Summertime Science: Building a Terrarium

Summertime Science Part 3: Building a DIY Terrarium

Posted by Corey Hunt on June 20, 2024

In Part 3 of our Summer Science Series, outdoor mom Corey Hunt shares how to build a DIY Terrarium step-by-step with your kiddos at home.

Each spring and summer the home improvement stores in our area are bursting with blooming plants, just perfect for a garden. Green thumbs are a hard-earned skill, as I have learned the hard way. 

I have unsuccessfully planted and killed more plants than I care to admit.

I admire those who can cultivate a garden and welcome any advice for my yard. So this year, when my kids asked for a garden, I suggested we try our hands at a terrarium.

What Is A Terrarium?

A terrarium is a small indoor garden housed in a transparent container where you can watch it grow. 

Photo Mar 17 2024, 2 52 05 PM

Terrariums are an easy way to start growing plants because you can control the environment, instead of hoping that nature cooperates. They require very few materials and are quick to set up, which makes them a fun project for all ages.

Follow the steps below to get started.

1. Planning

The first step is choosing plants and a container to house them in. Look for plants that grow well in low to medium light, such as a polka dot plant.

Then, select a clear container with a wide opening to give your hands room to work while planting. Keep in mind that almost half the container will be soil products. Also, give your plant room to grow. Select a larger container size if you would like to plant more than one species in the container.

Terrarium Planning22. Start Layering

After selecting a container, it’s time to start layering.

The bottommost layer of the terrarium should be some type of small rocks or pebbles. This gives the water or excess moisture somewhere to drain away from the root of the plant. Try to layer the pebbles about an inch, maybe more for a larger terrarium.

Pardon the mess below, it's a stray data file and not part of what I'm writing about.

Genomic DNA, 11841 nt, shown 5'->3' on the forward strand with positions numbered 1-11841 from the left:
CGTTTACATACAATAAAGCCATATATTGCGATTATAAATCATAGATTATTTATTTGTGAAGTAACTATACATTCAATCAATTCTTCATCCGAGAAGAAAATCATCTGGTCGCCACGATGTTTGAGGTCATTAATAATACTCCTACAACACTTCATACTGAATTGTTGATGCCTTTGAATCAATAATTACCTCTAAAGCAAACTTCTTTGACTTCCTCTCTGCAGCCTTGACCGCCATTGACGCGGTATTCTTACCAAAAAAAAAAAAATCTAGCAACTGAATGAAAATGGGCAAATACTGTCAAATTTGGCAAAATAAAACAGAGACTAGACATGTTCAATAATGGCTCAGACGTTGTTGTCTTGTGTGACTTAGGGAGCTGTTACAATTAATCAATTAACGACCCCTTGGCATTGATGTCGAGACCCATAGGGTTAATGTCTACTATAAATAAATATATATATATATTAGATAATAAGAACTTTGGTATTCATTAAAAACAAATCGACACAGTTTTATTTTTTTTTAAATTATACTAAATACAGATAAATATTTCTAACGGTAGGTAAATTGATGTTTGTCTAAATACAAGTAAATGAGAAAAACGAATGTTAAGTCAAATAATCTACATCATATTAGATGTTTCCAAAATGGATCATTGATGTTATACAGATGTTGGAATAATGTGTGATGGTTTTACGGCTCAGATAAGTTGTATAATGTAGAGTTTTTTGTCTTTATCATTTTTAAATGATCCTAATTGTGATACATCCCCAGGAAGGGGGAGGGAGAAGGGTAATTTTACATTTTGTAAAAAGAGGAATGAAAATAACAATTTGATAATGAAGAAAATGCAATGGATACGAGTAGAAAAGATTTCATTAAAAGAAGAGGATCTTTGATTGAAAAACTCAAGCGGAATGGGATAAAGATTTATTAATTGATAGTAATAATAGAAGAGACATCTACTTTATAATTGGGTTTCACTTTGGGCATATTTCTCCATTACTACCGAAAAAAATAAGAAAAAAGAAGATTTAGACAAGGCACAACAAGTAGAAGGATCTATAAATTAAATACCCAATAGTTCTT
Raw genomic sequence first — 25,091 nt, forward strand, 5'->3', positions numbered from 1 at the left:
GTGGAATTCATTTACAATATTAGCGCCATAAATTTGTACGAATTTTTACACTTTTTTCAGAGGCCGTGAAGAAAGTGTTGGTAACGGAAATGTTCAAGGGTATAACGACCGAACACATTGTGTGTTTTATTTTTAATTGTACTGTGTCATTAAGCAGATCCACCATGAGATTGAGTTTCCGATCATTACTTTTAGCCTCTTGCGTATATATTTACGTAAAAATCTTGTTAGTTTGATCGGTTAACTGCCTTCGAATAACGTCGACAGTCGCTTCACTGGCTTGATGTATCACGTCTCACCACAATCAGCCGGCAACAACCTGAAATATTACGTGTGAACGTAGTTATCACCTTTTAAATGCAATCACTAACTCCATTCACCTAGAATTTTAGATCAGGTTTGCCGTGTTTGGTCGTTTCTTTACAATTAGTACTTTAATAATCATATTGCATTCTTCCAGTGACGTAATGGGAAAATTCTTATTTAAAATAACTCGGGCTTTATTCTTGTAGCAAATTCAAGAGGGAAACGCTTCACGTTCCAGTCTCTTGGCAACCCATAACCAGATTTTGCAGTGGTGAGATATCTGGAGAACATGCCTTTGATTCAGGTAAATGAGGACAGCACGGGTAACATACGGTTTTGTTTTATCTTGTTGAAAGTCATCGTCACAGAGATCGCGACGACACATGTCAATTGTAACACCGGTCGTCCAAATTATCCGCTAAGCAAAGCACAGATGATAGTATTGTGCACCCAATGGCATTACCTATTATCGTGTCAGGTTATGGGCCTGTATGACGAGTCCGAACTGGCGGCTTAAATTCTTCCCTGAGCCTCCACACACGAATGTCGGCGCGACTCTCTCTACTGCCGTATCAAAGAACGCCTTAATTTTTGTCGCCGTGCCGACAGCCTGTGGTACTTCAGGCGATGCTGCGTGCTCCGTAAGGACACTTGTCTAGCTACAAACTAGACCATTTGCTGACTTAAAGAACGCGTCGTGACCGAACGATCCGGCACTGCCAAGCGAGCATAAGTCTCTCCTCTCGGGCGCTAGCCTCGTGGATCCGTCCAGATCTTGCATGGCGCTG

Next, crack open a tablet of activated charcoal and sprinkle over the pebbles. This will help with drainage and absorb odors.

3. Potting Soil

Next, it’s time to start heaping in the potting soil. This layer needs to be deep enough that the roots of the plant don’t touch the rock level.

Aim for several inches of potting soil, but leave enough room for the plant to grow without touching any of the sides or top of the terrarium.

4. Time to Plant

Place your plant or plants in the middle of the terrarium, making sure that the largest goes in the middle. This way, the smaller plants still have access to the light source without being blocked out by the larger ones.

Decorate with different-colored rocks or ground plants such as moss to add visual interest to the terrarium.

Fill in around the plants with extra potting soil to secure them in the ground.

Terrarium Planting

5. Water

Finally, spritz a couple of squirts of water from a water bottle into the terrarium and close the lid. This will lock the moisture in the container, allowing the plant to have everything it needs to thrive.

Monitor the soil, but 1-2 spritzes every couple of weeks should be plenty of moisture for most plants.

Place the terrarium in a well-lit area and Enjoy.

Additional Tips For Your DIY Terrarium

Selecting and finding our equipment and materials for the finished product took about an hour. If you are working indoors, I suggest working over an old bed sheet or shower curtain to catch any loose dirt or materials that might spill.

This would be a great rainy-day activity for indoors or outdoors during the spring and summer months.

Terrarium Finished

Finally, have fun and get creative! There are lots of creative ideas for DIY terrariums online with different themes, such as fairylands, beach themes or succulents.

Want More Summer Fun Ideas for the Kids?

Check out the other articles in this summer science series by Corey Hunt, including:

Free Download: How Country Life Makes Children Strong and Resilient

Corey Hunt

Corey Hunt is an award-winning freelance outdoor writer and photographer from the upstate of South Carolina, where she lives with her husband and two children. Her work has appeared in publications such as Dun Magazine, South Carolina Wildlife and other online publications. More on Corey’s writing can be found on the blog she writes with her husband,

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